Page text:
Tomatoes are one of the most popular things to grow in a vegetable garden. There’s nothing like a fresh, juicy tomato in a salad or sandwich. For many home gardeners, if they grow only one thing each year, tomatoes are at the top of the list.
But what if you don’t have much or any garden space? Perhaps you live in a condo or apartment, and only have a balcony. Or perhaps, like me, you live in the desert, and have more concrete or rocks than soil. If that describes you, then your best option for growing tomatoes is to turn to container gardening. The good news is you can successfully grow tomatoes in pots.
But there are important considerations when it comes to growing tomatoes in containers. Not all tomatoes grow well in pots, and not all pots are suitable for growing tomatoes.
In this article I dive into the best tomatoes to grow in pots, and the best types of containers to use for growing tomatoes.
How to Grow Tomatoes in Pots
This article includes affiliate links.
You can grow a variety of tomatoes in pots. Choose larger containers for larger tomato varieties. Select containers with good draining. Use loose, fertile, well-draining soil that is a mix of 50% potting soil and 50% compost.
Without further ado, let’s get into the finer details of how to grow tomatoes in pots.
The Best Pot Size and Types of Pots for Growing Tomatoes
When it comes to growing tomatoes in containers, one of the first things you need to choose is the container.
It’s important to match the pot size to the plant size. Whichever variety of tomato you select to grow, find out how big it will be when it’s mature, and select the pot size accordingly.
Growing Tomatoes in Small Pots
I personally favor growing tomatoes and other vegetables in small pots. There are a couple of reasons for this.
The first reason is that it requires less soil. If you’ve ever started a container vegetable garden, you know that soil is one of the biggest expenses. With a larger pot, you need more soil. You also need to use more nutrients. Larger pots also typically cost more than smaller pots. The bottom line is the bigger the pot, the greater the expense.
In addition to the cost savings, it’s easier to move smaller pots. There are a couple of reasons you may want to move your pots. Most of the reasons pertain to weather. As an example, if you’re going to have a hard freeze, you may want to move the tomatoes you’re growing in containers indoors or put them into a garage. A large container may be too heavy to move.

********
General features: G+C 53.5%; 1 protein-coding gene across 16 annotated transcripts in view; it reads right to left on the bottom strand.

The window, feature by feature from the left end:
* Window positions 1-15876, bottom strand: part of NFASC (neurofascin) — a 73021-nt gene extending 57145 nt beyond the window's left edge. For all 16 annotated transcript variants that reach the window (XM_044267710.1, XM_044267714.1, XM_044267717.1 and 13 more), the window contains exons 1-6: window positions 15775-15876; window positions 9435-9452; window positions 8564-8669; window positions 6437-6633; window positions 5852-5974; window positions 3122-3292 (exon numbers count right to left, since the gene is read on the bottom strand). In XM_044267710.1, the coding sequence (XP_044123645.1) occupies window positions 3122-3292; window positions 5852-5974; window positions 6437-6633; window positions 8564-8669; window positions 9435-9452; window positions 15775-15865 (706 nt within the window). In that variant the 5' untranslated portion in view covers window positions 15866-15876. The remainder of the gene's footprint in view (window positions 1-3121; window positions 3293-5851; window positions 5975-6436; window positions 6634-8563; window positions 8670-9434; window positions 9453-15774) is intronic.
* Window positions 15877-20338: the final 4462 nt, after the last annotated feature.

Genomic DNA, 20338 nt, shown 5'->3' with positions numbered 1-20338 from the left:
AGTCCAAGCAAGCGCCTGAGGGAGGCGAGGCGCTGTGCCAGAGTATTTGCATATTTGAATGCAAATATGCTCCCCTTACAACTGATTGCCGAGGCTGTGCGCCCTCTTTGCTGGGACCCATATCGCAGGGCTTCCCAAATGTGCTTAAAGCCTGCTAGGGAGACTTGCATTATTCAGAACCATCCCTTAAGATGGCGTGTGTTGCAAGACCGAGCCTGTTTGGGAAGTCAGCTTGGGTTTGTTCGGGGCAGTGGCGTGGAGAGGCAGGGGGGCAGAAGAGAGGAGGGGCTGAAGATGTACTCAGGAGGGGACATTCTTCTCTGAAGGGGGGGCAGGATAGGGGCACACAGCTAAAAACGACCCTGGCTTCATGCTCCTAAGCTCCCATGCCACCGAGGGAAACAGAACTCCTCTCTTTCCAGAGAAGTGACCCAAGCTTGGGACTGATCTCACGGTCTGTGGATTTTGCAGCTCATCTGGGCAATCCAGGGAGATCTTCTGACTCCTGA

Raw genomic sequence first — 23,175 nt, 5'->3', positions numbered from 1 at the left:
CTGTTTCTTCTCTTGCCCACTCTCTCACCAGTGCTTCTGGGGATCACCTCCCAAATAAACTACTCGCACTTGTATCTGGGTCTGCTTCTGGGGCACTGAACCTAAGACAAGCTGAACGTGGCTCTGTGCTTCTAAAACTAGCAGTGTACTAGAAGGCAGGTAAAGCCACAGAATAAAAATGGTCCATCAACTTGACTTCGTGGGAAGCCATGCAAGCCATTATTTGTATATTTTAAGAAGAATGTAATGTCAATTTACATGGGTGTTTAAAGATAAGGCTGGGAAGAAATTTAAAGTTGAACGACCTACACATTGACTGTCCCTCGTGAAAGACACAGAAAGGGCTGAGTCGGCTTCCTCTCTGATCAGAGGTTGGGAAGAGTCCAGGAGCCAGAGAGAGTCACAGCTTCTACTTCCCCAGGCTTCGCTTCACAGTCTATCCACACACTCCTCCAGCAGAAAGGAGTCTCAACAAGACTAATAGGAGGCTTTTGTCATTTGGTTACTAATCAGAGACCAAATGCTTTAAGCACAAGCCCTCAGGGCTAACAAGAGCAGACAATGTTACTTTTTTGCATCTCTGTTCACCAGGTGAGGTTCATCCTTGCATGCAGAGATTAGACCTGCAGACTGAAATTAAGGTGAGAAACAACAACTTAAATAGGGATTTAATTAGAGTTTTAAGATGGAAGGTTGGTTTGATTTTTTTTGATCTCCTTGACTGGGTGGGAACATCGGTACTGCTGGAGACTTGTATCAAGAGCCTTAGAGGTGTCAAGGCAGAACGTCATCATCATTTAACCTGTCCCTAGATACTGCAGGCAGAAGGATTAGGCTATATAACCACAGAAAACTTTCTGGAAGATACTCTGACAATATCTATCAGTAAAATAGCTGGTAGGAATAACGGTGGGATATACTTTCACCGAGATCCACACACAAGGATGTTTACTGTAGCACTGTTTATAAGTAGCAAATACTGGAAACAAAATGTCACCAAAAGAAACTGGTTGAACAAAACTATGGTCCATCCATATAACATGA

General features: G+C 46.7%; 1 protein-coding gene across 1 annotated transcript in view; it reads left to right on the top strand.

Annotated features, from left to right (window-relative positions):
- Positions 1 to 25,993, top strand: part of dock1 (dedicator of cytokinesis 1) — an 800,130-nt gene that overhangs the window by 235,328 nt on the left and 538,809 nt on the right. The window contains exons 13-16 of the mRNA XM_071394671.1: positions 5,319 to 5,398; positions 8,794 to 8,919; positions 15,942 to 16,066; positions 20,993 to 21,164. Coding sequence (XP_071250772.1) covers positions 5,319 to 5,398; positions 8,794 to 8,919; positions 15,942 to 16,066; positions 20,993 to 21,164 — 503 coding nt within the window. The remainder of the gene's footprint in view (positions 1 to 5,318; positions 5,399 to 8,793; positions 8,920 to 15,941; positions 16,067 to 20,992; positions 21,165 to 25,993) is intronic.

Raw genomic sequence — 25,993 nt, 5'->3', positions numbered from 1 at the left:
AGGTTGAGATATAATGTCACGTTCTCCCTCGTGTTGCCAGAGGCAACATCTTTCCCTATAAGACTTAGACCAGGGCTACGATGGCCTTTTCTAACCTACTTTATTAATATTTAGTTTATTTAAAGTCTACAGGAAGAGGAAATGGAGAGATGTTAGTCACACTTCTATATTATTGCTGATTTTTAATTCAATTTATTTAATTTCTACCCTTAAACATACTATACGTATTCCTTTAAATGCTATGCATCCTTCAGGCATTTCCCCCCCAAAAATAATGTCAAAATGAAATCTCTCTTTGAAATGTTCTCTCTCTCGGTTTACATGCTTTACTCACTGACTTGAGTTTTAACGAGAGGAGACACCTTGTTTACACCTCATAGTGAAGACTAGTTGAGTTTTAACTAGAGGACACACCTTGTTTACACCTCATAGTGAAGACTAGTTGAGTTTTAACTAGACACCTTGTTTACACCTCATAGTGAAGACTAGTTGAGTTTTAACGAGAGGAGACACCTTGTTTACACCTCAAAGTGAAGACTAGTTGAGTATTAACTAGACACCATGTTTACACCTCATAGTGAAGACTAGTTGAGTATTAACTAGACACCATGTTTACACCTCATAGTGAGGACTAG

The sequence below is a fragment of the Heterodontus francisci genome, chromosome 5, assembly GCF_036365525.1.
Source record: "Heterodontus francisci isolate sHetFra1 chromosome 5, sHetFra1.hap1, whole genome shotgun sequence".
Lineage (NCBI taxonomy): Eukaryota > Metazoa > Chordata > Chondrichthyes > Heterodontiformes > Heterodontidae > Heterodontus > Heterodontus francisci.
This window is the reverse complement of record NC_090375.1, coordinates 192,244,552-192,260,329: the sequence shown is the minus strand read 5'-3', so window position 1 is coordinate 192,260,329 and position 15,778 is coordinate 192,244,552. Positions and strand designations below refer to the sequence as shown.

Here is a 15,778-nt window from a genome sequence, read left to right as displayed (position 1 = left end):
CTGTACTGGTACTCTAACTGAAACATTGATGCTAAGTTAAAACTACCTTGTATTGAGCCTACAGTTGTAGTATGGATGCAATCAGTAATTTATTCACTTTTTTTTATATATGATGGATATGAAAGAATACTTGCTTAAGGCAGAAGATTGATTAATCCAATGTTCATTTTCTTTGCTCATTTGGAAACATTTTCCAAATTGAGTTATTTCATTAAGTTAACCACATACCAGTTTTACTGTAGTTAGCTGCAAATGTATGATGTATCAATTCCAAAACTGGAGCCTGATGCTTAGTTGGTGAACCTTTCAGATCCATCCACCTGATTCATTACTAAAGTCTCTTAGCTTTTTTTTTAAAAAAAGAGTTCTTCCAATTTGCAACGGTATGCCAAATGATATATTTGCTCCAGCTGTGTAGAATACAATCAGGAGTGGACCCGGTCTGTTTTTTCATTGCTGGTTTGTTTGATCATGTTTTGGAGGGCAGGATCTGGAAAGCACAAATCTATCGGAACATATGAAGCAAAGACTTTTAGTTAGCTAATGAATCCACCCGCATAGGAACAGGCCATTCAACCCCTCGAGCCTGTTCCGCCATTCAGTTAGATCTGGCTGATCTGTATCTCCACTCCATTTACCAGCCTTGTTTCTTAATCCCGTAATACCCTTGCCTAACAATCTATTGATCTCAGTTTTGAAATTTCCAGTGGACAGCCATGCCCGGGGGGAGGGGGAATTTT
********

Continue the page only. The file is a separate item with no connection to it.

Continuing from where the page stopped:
The challenge with growing tomatoes in small containers is that the smaller the container, the smaller the plant.
Tomato Varieties You Can Grow in 6 – 12 Inch Pots
Here are some tomato varieties that you can grow in small pots.
- Micro Tom
- Red Robin (available on Amazon)
- Totem (available on Amazon)
- Tiny Tim (available on True Leaf Market)
- Yellow Pygmy
- Red Velvet
Growing Tomatoes in a 2 – 3 Gallon Container
If you want to take things up a notch and still have a container that is easy to move, then planting tomatoes in a 2-3 gallon container is a good option.
You can plant all of the varieties listed above in this size container. You can also grow some slightly larger varieties such as the Patio Princess Hybrid tomato.
Growing Tomatoes in a 5-Gallon Bucket
Tomatoes that grow larger, such as the Mortgage Lifter and Sungold varieties can grow up to 10-feet tall and need a 5-gallon bucket or container to grow in. It’s harder to move 5-gallon buckets that are filled with soil and growing large tomato plants. But they’re the only option if you want to grow tomato varieties that grow tall.
Choosing Containers Based on the Type of Tomatoes You Want to Grow
Now that I’ve given you some basic ideas of the types of tomatoes you can grow in containers, and the size of pots you need to grow different types of tomatoes, let’s dive deeper into the many types of tomatoes you can grow in pots, and the right types of pots for different tomato varieties.
Plant Cascading Tomatoes in Hanging Containers
Cascading tomatoes don’t need to be supported. Cascading tomatoes drape over the side of the pot and produce fruits.
Here are a couple of cascading tomato varieties to get you started.
- Tiny Tim reaches a mature length of 18-inches and will produce an abundance of 3/4-inch red cherry tomatoes throughout the summer.
- Tumbling Tom (Amazon) produces cascading branches that will tumble over the hanging pot. The plant produces 1-inch red cherry tomatoes throughout the summer.
- If you have a large hanging pot grow the amazing Hundreds and Thousands variety of cascading cherry tomatoes. It will produce massive amounts of sweet bite-sized tomatoes all summer.
Growing Bush Tomatoes in Pots
Bush tomatoes are excellent for pots and small spaces. Bush plants have strong, stocky stems and only get 3-5 feet tall when mature. Try one of these varieties of bush tomatoes in a 12–18-inch pot on your patio or deck.
- Better Bush produces red slicing tomatoes all summer.
- Bush Beefsteak tomatoes are very popular because of their large size and meaty texture.
- Homestead 24 is ideal for hot humid climates. This bush tomato produces plenty of large red slicing tomatoes.